Once you have experienced the feeling of being anxious you can start to really relate to others who experience the same feeling. Sometimes anxiety be hard to explain…most of the time it is the overwhelming feeling of worry and rumination. “What if this happens, why did I say that, I shouldn’t done this better, what if things don’t work out, what can I do to fix things.” Your mind is in a constant whirlwind of thoughts and no matter how hard you try you cannot get into a space of peace, calm and relaxation. It is not just the mind that is involved but also the physical body. You feel tightness in your chest, you can feel yourself clenching your jaw, your shoulders are practically touching your ears, you can feel your heart beat out of your chest, your palms get sweaty, you bite your nails, twirl your hair…I can keep on going with the list here. But I will stop!
Being anxious can almost start to feel like your usual self to the point where your body thinks it is just normal. Having this feeling constantly running through your body can be so incredibly detrimental on your mind, body and soul. Trust me, I’ve been there. I have worked towards getting more and more in tune with my mental and physical body to the point where I can identify feelings of anxiety coming on and work toward preventing it from taking over my health. Here are some natural ways to get out of the the dark cloud and into the rays of sunlight.
Your diet is extremely important, especially when you are experiencing moments of anxiety. Consuming a whole foods diet with lots of vegetables and fruits, lean protein and complex carbs is key! Ditch the sugar – it can cause your nervous system to react and is not helpful in times of anxiety! Foods that nourish the body are essential, especially foods that contain B vitamins such as chicken, legumes and leafy greens.
Herbal teas such as chamomile and lavender are great to calm the mind and body down!
The sound of your favourite music and really soothe and anxious heart. Music has been shown to help decrease cortisol (our stress hormone) in the body. The type of music is also important – researchers have found that music with rippling water was better at reducing cortisol levels.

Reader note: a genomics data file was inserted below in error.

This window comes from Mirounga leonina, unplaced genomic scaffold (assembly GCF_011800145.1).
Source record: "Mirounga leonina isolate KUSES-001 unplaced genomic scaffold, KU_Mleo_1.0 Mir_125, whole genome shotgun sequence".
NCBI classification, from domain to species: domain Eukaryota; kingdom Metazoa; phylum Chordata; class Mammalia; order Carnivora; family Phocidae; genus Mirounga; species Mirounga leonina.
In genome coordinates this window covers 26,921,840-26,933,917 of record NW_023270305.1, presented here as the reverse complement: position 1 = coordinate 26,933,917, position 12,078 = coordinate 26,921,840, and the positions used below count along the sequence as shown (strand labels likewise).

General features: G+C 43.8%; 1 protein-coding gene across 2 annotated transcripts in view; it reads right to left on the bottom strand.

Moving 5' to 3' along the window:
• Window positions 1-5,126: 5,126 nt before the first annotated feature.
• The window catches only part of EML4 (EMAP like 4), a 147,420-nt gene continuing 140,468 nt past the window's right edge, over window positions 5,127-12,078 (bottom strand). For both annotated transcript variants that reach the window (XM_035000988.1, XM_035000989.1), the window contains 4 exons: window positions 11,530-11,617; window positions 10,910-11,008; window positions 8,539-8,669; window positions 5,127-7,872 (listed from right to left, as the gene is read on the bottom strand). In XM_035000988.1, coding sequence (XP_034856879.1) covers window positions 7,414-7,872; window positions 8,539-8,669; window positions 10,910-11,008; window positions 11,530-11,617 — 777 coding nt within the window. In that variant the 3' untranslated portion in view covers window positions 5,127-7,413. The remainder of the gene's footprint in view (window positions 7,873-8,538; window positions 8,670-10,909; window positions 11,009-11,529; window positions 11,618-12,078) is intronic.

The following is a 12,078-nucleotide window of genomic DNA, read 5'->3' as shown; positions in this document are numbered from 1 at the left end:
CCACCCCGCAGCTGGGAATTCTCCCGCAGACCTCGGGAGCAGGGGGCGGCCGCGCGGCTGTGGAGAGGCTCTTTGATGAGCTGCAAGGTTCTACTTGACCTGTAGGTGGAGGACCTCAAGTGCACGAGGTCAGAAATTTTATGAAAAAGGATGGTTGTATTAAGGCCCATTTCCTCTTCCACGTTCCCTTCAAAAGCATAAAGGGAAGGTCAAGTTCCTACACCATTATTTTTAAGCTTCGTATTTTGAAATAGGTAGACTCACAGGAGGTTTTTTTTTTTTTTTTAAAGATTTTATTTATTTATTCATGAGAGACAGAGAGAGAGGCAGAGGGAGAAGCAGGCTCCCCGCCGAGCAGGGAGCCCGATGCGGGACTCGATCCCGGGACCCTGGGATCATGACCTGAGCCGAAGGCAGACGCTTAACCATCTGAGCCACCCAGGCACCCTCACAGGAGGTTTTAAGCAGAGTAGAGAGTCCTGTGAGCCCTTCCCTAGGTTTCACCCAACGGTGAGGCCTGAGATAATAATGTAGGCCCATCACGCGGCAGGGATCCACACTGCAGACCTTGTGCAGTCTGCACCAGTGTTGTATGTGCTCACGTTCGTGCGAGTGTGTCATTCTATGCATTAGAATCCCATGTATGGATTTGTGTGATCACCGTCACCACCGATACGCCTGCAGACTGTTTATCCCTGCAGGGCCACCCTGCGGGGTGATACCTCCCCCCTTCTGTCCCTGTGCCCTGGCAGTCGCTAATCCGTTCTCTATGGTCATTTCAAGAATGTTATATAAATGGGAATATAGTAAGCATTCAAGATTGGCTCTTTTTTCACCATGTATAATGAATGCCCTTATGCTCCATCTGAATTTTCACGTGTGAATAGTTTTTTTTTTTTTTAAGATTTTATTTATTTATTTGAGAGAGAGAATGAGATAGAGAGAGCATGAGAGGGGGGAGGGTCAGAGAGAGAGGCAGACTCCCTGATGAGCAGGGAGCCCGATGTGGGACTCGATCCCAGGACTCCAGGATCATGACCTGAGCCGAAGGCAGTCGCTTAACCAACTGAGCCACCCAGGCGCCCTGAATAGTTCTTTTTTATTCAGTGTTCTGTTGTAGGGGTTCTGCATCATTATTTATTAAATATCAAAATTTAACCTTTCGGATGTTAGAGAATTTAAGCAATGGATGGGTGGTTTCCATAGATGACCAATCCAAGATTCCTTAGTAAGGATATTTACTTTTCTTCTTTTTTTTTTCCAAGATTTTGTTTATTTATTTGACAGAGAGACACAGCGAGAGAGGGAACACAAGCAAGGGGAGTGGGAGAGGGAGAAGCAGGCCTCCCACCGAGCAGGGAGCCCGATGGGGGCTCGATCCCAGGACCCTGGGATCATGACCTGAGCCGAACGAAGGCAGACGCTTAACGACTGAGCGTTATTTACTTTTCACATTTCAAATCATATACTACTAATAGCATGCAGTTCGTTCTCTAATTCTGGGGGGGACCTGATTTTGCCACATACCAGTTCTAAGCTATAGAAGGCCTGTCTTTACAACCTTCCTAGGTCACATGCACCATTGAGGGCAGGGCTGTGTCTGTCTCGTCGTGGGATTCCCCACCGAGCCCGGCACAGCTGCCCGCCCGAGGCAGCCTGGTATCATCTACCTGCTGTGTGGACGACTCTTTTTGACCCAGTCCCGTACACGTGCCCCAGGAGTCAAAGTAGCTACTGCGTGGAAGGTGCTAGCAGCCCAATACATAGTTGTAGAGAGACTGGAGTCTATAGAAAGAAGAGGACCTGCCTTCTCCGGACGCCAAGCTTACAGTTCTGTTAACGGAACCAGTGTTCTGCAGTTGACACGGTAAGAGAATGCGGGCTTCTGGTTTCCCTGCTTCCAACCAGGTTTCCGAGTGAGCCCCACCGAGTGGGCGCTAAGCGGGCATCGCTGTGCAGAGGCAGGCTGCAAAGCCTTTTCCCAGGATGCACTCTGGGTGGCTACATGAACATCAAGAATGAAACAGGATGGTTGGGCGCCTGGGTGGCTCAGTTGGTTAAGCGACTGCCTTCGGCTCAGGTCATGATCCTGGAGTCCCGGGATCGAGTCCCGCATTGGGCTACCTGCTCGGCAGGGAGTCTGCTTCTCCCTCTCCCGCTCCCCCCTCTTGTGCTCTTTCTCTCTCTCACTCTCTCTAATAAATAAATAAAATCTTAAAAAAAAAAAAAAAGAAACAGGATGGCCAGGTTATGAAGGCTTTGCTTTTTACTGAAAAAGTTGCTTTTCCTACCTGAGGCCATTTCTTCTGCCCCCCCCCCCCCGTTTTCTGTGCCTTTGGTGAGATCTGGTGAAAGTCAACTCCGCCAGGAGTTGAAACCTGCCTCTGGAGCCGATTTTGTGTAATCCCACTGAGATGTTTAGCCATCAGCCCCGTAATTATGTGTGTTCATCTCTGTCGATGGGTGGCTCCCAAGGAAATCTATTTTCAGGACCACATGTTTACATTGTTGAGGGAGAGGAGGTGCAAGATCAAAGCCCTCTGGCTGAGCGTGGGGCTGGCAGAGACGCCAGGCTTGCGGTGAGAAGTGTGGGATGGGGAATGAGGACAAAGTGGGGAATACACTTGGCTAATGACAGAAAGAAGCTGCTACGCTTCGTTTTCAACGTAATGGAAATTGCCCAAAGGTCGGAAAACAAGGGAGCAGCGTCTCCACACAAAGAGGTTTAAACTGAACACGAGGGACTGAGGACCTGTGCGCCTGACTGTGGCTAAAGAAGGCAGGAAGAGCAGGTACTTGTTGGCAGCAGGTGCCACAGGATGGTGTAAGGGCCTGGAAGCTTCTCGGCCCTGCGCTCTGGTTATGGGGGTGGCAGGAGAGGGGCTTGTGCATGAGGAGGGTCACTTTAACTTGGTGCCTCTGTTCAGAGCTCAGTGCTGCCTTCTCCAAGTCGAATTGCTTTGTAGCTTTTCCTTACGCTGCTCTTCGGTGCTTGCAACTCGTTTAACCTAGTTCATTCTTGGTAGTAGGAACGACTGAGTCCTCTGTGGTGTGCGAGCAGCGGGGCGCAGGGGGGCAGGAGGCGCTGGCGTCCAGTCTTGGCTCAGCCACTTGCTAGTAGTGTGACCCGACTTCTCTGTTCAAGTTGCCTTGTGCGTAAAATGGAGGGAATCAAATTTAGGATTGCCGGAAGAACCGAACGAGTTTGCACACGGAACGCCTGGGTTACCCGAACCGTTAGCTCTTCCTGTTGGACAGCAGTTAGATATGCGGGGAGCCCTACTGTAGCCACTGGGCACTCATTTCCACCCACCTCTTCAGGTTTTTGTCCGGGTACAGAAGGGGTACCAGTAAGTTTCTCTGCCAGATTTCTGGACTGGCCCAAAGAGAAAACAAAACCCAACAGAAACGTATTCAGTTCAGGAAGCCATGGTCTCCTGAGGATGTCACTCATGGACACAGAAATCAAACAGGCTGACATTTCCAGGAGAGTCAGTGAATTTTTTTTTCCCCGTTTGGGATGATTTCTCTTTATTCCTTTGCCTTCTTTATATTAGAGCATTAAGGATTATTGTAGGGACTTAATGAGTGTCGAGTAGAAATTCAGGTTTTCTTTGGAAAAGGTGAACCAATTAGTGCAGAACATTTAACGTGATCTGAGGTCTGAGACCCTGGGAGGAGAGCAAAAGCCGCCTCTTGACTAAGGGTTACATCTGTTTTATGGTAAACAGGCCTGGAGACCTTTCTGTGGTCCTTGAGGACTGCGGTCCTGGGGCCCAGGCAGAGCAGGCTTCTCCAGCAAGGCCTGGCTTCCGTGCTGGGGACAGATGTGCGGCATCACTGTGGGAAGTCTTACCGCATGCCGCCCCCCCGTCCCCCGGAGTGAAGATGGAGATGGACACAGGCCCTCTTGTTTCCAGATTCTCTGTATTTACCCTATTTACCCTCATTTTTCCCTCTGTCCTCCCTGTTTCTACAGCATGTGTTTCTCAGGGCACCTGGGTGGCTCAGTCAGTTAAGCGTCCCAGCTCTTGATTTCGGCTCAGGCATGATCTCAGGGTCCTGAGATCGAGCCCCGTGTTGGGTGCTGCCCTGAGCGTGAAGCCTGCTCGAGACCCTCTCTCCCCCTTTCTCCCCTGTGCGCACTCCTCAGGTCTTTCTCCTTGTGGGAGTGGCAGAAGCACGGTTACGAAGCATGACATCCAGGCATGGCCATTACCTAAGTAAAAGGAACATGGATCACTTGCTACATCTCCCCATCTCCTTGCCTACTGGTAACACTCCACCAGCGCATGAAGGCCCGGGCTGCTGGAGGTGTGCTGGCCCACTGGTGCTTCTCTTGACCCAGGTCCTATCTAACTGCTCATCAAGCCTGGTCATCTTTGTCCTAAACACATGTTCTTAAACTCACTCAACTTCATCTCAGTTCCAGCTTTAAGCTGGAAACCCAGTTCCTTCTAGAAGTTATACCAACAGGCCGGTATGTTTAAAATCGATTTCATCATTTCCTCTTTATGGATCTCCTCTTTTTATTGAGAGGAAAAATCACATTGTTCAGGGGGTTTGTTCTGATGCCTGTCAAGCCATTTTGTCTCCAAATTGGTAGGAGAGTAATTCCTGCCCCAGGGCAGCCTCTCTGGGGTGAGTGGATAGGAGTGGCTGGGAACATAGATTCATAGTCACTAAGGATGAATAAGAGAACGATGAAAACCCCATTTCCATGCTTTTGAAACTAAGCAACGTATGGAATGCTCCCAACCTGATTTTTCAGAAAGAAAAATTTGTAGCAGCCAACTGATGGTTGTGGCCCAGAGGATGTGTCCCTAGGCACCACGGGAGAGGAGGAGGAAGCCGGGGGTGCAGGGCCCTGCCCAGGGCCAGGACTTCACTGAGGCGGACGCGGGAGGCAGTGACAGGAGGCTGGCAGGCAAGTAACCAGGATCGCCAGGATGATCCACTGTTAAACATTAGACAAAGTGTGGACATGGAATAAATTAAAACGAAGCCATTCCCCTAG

Practicing mindfulness can be key to clearing the mind from being full of thoughts and worries! I’ve learnt it best from the app Headspace. They explain it as when the mind is calm it is kind of like a bright blue sky with a few clouds filled with thoughts, experiences and emotions. But sometimes when life becomes difficult there can be so many clouds in the sky that you cannot even see an inch of blue sky. Sometimes our minds become so filled with clouds that we forget the blue sky is even there – but it is still there! Above the clouds is a bright blue sky – okay, what am I trying to get at here?
Sometimes we just need a simple reminder to step back and take a few minutes to ourselves to get back to the blue sky.
4. My diary
Getting your thoughts down on paper can be extremely therapeutic. Taking your thoughts and placing them physically on paper can allow for the brain to bring a sense of separation to the anxious thoughts that are being stored in the brain. So the next time you are feeling anxious, take our your notebook and write down everything thing that is coming into your mind on to the piece of paper… eventually the anxious thoughts will dissipate and you may end up with some positive encouragement on your notes!
Get moving! As much as being in an anxious state can sometimes make you feel like you are stuck, moving your body can be highly beneficial. Getting up and going for a walk around the block can really help to calm the brain down. Moving your body will bring more oxygen to the brain and can help to clear your mind. Some studies have shown that regular exercise can be just as effective as medication in reducing symptoms of anxiety. Researchers also say that a 10 minute brisk walk can be just as good as a 45 minute workout. So all you need is 10 minutes! I know when I start to feel overwhelmed, doing a quick walk around my block clears my head and allows me to get focused!
Have questions? Or want to chat? Contact me today and set yourself up to start taking control of your health!
Thoma, Myriam V. et al. “The Effect Of Music On The Human Stress Response”. N.p., 2017. Print.
“Exercise For Stress And Anxiety | Anxiety And Depression Association Of America, ADAA”. Adaa.org. N.p., 2017. Web. 2 Apr. 2017.